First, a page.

General information

In Greenland, it is quite easy to spot a river in which you can fish arctic chars. There are hundreds of those rivers, packed with arctic chars during the short summer period.

But it was much harder to find the ones we wanted, which would be remote from civilization, have absolutely crystal clear water - not ice, as is often the case in Greenland - and shelter for fish 3 or 4 pounds on average, but also many much larger specimens up to 12 pounds!

Add to that the miles of river to fish, little or no other fishermen on the course and you have the ideal profile of the river we were looking for; rivers that we found and we invite you to discover these rivers in the next season. Your air company will take you to a small town located on the coast of Greenland, where a boat will transport you to your camp, located near lakes and the river. You're the only fishermen throughout your stay; absolutely guaranteed!

Arctic char

Arctic chars have a nice average size in the rivers you will fish, from 3 to 4 lb on a normal basis, and some over 4 lb. During your stay, you should be able to catch an arctic char weighing over 5 lb. The heaviest one ever caught was over 12 lb!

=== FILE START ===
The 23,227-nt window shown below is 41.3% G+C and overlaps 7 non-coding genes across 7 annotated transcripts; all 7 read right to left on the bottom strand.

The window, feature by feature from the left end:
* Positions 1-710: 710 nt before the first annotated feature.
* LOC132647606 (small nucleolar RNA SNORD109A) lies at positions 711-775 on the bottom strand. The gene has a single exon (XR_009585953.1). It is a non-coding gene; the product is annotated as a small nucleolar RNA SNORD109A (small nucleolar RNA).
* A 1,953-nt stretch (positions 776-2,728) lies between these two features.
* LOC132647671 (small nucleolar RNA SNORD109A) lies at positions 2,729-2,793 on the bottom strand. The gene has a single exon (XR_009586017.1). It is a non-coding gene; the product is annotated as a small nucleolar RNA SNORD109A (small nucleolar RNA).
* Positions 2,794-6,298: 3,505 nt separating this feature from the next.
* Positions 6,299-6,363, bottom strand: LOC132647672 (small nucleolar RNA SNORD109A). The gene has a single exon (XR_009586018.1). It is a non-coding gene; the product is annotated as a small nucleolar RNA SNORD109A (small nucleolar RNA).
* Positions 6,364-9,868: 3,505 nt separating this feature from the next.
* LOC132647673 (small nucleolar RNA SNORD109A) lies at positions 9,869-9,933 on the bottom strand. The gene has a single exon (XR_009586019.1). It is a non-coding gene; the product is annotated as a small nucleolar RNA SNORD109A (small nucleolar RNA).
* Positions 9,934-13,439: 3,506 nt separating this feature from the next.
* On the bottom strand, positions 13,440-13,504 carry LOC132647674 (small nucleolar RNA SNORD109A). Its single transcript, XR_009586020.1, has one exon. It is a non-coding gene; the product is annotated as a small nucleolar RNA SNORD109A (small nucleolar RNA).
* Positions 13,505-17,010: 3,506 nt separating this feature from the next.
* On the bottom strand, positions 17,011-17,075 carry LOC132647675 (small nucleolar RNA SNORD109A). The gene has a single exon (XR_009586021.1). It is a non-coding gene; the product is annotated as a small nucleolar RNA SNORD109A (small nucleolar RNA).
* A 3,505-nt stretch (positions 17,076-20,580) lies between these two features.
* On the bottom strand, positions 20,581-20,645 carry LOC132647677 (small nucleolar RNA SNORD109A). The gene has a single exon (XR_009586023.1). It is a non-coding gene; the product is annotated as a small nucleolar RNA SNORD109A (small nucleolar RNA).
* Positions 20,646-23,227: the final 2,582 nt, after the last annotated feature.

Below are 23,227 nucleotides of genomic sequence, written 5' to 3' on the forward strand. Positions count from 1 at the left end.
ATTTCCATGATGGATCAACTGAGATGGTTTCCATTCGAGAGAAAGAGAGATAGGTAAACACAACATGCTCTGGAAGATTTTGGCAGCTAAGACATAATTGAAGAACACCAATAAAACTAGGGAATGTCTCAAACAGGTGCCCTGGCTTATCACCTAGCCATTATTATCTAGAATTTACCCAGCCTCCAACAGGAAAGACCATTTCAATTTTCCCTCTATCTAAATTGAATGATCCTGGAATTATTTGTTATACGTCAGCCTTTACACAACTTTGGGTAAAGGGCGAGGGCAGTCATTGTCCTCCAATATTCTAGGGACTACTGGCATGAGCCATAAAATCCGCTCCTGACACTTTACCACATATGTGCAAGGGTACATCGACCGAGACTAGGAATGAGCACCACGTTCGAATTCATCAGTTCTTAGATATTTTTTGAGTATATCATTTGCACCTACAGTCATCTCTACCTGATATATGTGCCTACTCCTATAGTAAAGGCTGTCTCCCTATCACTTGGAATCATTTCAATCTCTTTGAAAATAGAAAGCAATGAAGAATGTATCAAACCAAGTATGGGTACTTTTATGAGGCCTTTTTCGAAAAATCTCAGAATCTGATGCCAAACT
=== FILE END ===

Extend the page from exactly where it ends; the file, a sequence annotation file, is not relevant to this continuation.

We catch arctic char in all kind of different colours. From the silver arctic char that just run up the river to arctic char that we call ‘Father Christmas’, a nickname given by Greenlanders to the arctic char with their nice colours (dark brown back and a red vermilion belly). These variations of colour are due to the length of stay in freshwater, each new arctic char is different from what you've already caught!

Alain Barthélemy with 'Arctic Char' 10 lb


The first river flows into the sea just 30m away from the camp. Each tide brings loads of fresh arctic chars into the river. You can see them easily in the pristine pure waters of Greenland. The arctic chars swim up and down the river, as if they could not choose between the sea and the river. Some of them swim up the river quite readily, whereas others take longer, as if their metabolism had to adapt to freshwater. As a matter of fact, moving from seawater to freshwater implies drastic changes in terms of regulation of the osmotic pressure. When the tide has fallen, all arctic chars have entered the river. Once in the river, they have to swim up a 100-meter steep and boisterous portion of the river before they reach the first lake. This small portion before the lake is filled with rocks, waters flow quite rapidly and the arctic chars are so fresh that they have a chrome-like aspect.